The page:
Executive Director, Center for Healthcare Delivery Sciences, and Associate Physician, Division of Pharamcoepidemiology and Pharmacoeconomics, Brigham and Women's Hospital Dept of Medicine
*Harvard PhD Program in Health Policy Alumnus & Faculty Member
Dissertation Title: "The Impact of Physician Factors on Health Care Quality"
Health care of suboptimal quality has been reported for many medical conditions. Physician factors, such as practice style and expertise, may explain variations in quality. This dissertation empirically evaluates three such factors. My first paper examines the relationship between length of time in clinical practice and health care quality. Physicians who have been in practice for longer are believed to have accumulated knowledge and skills over time. However, medical advances occur frequently and the explicit knowledge that physicians possess may become out of date. By systematically reviewing the published literature, I demonstrate that more experienced physicians have less factual knowledge and may be at risk for providing lower-quality care. I conclude that this subgroup of physicians may be in particular need for quality improvement interventions.
My second paper evaluates the influence of physician specialty on the quality of care for patients with atrial fibrillation (AF). AF is the most common cardiac arrhythmia and elevates a patient’s risk of stroke. This risk is most effectively reduced using warfarin, but warfarin is received by only 30-60% of appropriate patients. In order to assess the influence of physician, patient and hospital characteristics on warfarin use, I used a population-based cohort of 140,185 elderly patients with AF. I demonstrate that after controlling for clinical factors, patients cared for by non-cardiologist physicians with cardiology consultation were more likely to receive warfarin then patients treated in non-consultative environments. I conclude that preferred models of AF care should involve routine collaboration between cardiologists and other physicians.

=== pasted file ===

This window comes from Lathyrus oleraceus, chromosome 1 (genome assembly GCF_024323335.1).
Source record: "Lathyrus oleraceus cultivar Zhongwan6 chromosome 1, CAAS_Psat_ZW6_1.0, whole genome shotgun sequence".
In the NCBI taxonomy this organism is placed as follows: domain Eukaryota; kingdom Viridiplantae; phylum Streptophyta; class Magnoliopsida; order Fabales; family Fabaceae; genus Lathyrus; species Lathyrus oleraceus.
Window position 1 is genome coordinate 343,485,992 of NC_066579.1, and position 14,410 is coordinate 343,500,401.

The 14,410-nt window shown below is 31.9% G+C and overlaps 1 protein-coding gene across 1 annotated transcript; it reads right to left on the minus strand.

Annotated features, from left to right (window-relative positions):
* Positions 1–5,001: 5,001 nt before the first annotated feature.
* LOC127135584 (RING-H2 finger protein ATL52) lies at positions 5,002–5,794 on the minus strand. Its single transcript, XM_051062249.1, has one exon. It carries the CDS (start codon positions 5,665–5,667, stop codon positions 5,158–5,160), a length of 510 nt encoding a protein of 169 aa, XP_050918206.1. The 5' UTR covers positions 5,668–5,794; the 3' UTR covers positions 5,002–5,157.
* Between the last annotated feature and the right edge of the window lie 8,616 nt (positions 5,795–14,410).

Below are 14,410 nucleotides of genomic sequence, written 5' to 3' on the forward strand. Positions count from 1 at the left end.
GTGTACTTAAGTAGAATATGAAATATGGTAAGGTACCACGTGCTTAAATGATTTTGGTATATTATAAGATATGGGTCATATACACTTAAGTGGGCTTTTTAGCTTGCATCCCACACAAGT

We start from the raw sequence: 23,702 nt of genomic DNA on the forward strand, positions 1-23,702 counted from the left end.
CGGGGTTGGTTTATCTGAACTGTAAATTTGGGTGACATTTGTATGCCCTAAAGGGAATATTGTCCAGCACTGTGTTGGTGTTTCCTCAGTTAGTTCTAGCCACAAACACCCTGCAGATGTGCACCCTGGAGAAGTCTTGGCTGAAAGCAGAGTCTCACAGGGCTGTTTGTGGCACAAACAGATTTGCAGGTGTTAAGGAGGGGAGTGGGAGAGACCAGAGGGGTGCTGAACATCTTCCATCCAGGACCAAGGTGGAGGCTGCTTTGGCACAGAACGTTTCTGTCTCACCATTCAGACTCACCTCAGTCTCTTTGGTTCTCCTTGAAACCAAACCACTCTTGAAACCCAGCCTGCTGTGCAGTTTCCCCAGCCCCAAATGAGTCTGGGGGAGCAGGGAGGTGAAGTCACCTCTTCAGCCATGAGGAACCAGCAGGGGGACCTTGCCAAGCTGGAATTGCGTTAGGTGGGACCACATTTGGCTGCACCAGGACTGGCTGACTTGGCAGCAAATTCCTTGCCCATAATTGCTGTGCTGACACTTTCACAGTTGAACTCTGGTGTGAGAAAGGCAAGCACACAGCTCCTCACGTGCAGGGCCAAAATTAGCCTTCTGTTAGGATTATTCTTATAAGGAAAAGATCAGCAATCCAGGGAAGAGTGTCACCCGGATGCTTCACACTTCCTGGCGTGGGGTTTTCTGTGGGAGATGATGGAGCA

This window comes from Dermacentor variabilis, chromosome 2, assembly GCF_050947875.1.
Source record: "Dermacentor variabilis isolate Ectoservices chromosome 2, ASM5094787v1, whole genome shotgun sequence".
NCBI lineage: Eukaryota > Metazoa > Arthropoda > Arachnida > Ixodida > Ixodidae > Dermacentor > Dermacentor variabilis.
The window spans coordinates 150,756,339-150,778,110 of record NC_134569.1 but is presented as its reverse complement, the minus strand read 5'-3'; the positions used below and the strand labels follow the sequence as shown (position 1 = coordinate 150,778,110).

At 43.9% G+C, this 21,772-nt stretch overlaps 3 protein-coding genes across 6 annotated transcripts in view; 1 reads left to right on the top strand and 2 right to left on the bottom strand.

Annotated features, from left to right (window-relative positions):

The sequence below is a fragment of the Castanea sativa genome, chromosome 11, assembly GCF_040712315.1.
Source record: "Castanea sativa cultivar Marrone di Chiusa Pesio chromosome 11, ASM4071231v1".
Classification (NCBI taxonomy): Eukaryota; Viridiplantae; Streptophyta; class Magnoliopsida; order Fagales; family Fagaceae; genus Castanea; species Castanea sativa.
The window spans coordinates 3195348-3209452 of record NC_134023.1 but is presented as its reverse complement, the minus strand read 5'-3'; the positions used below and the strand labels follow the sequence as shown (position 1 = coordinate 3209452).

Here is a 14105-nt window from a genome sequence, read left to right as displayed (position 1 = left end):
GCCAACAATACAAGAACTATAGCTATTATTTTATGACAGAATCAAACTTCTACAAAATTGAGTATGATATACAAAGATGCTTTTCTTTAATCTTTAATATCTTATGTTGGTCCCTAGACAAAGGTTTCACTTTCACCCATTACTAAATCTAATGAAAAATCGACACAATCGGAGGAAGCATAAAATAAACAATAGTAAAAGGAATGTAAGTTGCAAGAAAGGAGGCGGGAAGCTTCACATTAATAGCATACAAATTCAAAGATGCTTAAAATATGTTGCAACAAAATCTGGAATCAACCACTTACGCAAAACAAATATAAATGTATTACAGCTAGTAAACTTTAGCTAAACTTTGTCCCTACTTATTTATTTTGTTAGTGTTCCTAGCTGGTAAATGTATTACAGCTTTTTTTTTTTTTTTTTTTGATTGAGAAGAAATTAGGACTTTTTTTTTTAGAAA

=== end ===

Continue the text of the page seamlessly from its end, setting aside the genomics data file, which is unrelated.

My final paper assesses the influence of physicians’ experiences with adverse events on the quality of care they provide. In the case of AF, warfarin elevates a patient’s risk of bleeding; however, for many patients the benefits of therapy outweigh their risks. Nevertheless, physicians’ experiences with significant warfarin-associated adverse events may lead to warfarin under-use. Using a matched-pair analysis, I demonstrate that after a physician has had a patient suffer a warfarin-associated hemorrhage, they are less likely to prescribe warfarin to subsequent appropriate patients. This finding highlights the need for strategies to modify physicians’ perceptions of the risks associated with anticoagulation.